September 2017
Volume 17, Issue 10
Open Access
Vision Sciences Society Annual Meeting Abstract  |   August 2017
The development of chasing detection: Do 4-year-olds show evidence of a pop-out effect for chasing stimuli?
Author Affiliations
  • Ruth Hofrichter
    McMaster University (Department of Psychology, Neuroscience & Behaviour)
  • M. Rutherford
    McMaster University (Department of Psychology, Neuroscience & Behaviour)
Journal of Vision August 2017, Vol.17, 941. doi:10.1167/17.10.941
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      Ruth Hofrichter, M. Rutherford; The development of chasing detection: Do 4-year-olds show evidence of a pop-out effect for chasing stimuli?. Journal of Vision 2017;17(10):941. doi: 10.1167/17.10.941.

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      © ARVO (1962-2015); The Authors (2016-present)

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Abstract

Introduction. Humans attend selectively to animate stimuli (New, Cosmides & Tooby,2007) and interpret biological motion as goal-directed (Heider & Simmel, 1944; Tremoulet & Feldman, 2000). Meyerhoff, Schwan & Huff (2014) reported evidence of a pop-out effect for chasing displays: a chasing pair of circles was shown among a varying number of distracters, and reaction times for identifying the chaser did not increase proportionately to the number of distracters. Both animacy perception and chasing detection develop early in life (Rochat, Striano & Morgan, 2004; Frankenhuis, House, Barrett & Johnson, 2013). The purpose of this study was to test whether attention to chasing, as evidenced by the pop-out effect, has developed by the age of 4. Method. Participants were adults and 4-year-olds. We adapted Meyerhoff et al.'s (2014) procedure for use with 4-year-olds, by using a decorated touch screen to display stimuli and record responses and adding a child-engaging cover story. The stimuli set consisted of black circles presented on a green background. The chaser, chasee and distracters were identical in appearance. On each trial, the chasing pair was presented among a varying number of distracters (2,4,6,8,10). The chasee and distracters moved around the screen in a randomly determined pattern while the chaser pursued the chasee in a heat-seeking fashion. Participants were tasked with identifying the chaser by touching it on the screen. Results and Discussion. We hypothesized that we would find a pop-out effect for chasing stimuli among non-chasing distracters for both adults and 4-year- olds. Our independent variable was number of distracters and our dependent variable was reaction time. The number of distracters did not predict reaction time for adults (F(1, 136) = 0.026, p< .05) or 4-year- olds (F(1, 49) = 1.892, p< .05), which is consistent with a pop-out effect for chase stimuli.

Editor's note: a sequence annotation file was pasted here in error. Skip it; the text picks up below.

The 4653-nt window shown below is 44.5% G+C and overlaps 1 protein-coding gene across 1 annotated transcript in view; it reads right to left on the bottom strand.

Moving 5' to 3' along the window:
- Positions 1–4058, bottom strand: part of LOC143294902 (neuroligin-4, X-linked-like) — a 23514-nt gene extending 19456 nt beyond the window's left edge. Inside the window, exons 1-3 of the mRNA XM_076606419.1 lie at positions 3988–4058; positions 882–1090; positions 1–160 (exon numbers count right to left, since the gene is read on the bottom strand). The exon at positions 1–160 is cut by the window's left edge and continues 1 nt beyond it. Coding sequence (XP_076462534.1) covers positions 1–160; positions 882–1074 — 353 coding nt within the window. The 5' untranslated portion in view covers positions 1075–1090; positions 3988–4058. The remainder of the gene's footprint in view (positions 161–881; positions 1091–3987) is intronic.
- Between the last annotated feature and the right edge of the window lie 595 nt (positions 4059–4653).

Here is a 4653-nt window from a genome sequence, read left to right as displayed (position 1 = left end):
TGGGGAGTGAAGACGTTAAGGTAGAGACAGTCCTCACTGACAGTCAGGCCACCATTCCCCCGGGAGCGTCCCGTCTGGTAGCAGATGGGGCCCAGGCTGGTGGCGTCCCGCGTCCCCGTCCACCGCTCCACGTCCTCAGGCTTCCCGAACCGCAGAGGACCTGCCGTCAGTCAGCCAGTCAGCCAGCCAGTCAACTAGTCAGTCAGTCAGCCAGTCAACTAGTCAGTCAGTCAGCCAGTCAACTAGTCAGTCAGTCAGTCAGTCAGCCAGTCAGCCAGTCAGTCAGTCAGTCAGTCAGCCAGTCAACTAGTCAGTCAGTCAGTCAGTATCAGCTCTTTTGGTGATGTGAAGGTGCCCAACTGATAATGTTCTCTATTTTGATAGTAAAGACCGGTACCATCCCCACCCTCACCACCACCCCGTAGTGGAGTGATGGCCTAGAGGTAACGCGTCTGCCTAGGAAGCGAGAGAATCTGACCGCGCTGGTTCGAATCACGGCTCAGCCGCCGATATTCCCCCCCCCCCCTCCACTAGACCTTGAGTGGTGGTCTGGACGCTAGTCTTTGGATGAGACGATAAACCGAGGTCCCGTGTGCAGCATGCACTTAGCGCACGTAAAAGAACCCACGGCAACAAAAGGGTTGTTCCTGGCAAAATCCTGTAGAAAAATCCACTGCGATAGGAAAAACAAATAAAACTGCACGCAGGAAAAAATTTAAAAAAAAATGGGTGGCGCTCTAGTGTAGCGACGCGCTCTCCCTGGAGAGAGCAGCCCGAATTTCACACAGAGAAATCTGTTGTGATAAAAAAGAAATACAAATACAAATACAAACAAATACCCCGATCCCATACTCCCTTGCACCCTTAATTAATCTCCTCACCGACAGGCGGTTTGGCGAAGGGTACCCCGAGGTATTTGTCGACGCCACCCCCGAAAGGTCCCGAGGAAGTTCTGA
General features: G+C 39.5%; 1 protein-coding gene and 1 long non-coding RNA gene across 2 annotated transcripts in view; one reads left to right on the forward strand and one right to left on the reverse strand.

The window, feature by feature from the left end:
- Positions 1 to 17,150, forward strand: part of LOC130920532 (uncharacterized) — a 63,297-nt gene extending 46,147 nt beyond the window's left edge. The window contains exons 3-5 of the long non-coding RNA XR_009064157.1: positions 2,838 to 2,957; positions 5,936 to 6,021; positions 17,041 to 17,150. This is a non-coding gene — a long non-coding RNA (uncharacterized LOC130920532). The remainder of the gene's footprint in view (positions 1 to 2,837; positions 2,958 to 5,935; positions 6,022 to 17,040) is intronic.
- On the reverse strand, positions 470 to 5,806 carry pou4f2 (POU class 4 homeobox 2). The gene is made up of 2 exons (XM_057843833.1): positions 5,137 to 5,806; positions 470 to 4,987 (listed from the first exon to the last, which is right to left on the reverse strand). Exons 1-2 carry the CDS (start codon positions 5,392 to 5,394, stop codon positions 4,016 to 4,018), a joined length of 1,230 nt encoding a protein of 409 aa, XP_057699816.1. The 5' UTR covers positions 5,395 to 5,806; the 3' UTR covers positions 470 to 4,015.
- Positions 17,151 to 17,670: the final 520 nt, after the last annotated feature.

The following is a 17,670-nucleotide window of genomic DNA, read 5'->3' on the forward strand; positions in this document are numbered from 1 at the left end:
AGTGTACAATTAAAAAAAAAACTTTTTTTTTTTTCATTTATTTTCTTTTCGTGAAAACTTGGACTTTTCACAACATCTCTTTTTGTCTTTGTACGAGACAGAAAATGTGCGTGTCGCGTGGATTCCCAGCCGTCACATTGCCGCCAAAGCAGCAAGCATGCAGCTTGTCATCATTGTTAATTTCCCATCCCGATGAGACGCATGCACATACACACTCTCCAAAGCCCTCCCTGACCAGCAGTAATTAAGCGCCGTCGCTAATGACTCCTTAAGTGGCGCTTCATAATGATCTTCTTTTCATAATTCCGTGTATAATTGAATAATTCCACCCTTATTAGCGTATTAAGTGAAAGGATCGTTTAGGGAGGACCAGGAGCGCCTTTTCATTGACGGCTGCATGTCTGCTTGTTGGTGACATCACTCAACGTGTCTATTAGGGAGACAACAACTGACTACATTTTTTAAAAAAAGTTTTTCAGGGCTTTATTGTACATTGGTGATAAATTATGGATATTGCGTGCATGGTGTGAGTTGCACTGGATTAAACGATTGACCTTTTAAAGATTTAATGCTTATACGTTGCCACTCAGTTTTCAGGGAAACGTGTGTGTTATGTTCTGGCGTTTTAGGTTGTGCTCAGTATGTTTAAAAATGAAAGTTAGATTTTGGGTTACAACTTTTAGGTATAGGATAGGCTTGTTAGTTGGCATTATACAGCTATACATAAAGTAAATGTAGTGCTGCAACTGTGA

Meeting abstract presented at VSS 2017

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